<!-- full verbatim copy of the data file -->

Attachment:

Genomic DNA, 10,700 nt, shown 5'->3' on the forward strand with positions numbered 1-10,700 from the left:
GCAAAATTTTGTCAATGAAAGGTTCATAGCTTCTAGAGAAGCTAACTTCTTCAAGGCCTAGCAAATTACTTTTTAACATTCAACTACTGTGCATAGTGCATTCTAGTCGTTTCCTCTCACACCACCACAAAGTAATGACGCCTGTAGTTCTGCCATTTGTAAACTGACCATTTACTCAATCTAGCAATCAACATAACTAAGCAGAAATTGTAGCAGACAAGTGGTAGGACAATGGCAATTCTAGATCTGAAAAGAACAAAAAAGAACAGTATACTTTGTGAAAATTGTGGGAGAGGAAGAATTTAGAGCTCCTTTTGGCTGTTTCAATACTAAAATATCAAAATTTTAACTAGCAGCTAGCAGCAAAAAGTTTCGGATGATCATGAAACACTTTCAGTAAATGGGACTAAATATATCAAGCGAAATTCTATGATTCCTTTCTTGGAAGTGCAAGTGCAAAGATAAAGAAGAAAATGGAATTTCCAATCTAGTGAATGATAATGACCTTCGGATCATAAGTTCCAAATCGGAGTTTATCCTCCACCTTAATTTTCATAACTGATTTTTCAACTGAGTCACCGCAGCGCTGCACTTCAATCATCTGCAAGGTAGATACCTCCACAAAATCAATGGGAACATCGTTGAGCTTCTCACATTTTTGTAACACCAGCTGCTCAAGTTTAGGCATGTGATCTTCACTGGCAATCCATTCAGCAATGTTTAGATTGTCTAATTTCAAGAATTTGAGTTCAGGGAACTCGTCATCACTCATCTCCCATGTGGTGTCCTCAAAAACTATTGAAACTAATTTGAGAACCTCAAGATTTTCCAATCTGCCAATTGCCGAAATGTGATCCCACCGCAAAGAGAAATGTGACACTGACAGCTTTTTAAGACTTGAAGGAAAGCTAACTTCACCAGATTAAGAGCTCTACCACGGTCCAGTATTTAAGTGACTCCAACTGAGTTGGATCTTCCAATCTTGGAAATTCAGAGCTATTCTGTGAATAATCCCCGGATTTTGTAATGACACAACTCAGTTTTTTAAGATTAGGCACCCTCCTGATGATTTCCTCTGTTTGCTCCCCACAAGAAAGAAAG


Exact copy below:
Genomic DNA, 10,700 nt, shown 5'->3' on the forward strand with positions numbered 1-10,700 from the left:
GCAAAATTTTGTCAATGAAAGGTTCATAGCTTCTAGAGAAGCTAACTTCTTCAAGGCCTAGCAAATTACTTTTTAACATTCAACTACTGTGCATAGTGCATTCTAGTCGTTTCCTCTCACACCACCACAAAGTAATGACGCCTGTAGTTCTGCCATTTGTAAACTGACCATTTACTCAATCTAGCAATCAACATAACTAAGCAGAAATTGTAGCAGACAAGTGGTAGGACAATGGCAATTCTAGATCTGAAAAGAACAAAAAAGAACAGTATACTTTGTGAAAATTGTGGGAGAGGAAGAATTTAGAGCTCCTTTTGGCTGTTTCAATACTAAAATATCAAAATTTTAACTAGCAGCTAGCAGCAAAAAGTTTCGGATGATCATGAAACACTTTCAGTAAATGGGACTAAATATATCAAGCGAAATTCTATGATTCCTTTCTTGGAAGTGCAAGTGCAAAGATAAAGAAGAAAATGGAATTTCCAATCTAGTGAATGATAATGACCTTCGGATCATAAGTTCCAAATCGGAGTTTATCCTCCACCTTAATTTTCATAACTGATTTTTCAACTGAGTCACCGCAGCGCTGCACTTCAATCATCTGCAAGGTAGATACCTCCACAAAATCAATGGGAACATCGTTGAGCTTCTCACATTTTTGTAACACCAGCTGCTCAAGTTTAGGCATGTGATCTTCACTGGCAATCCATTCAGCAATGTTTAGATTGTCTAATTTCAAGAATTTGAGTTCAGGGAACTCGTCATCACTCATCTCCCATGTGGTGTCCTCAAAAACTATTGAAACTAATTTGAGAACCTCAAGATTTTCCAATCTGCCAATTGCCGAAATGTGATCCCACCGCAAAGAGAAATGTGACACTGACAGCTTTTTAAGACTTGAAGGAAAGCTAACTTCACCAGATTAAGAGCTCTACCACGGTCCAGTATTTAAGTGACTCCAACTGAGTTGGATCTTCCAATCTTGGAAATTCAGAGCTATTCTGTGAATAATCCCCGGATTTTGTAATGACACAACTCAGTTTTTTAAGATTAGGCACCCTCCTGATGATTTCCTCTGTTTGCTCCCCACAAGAAAGAAAG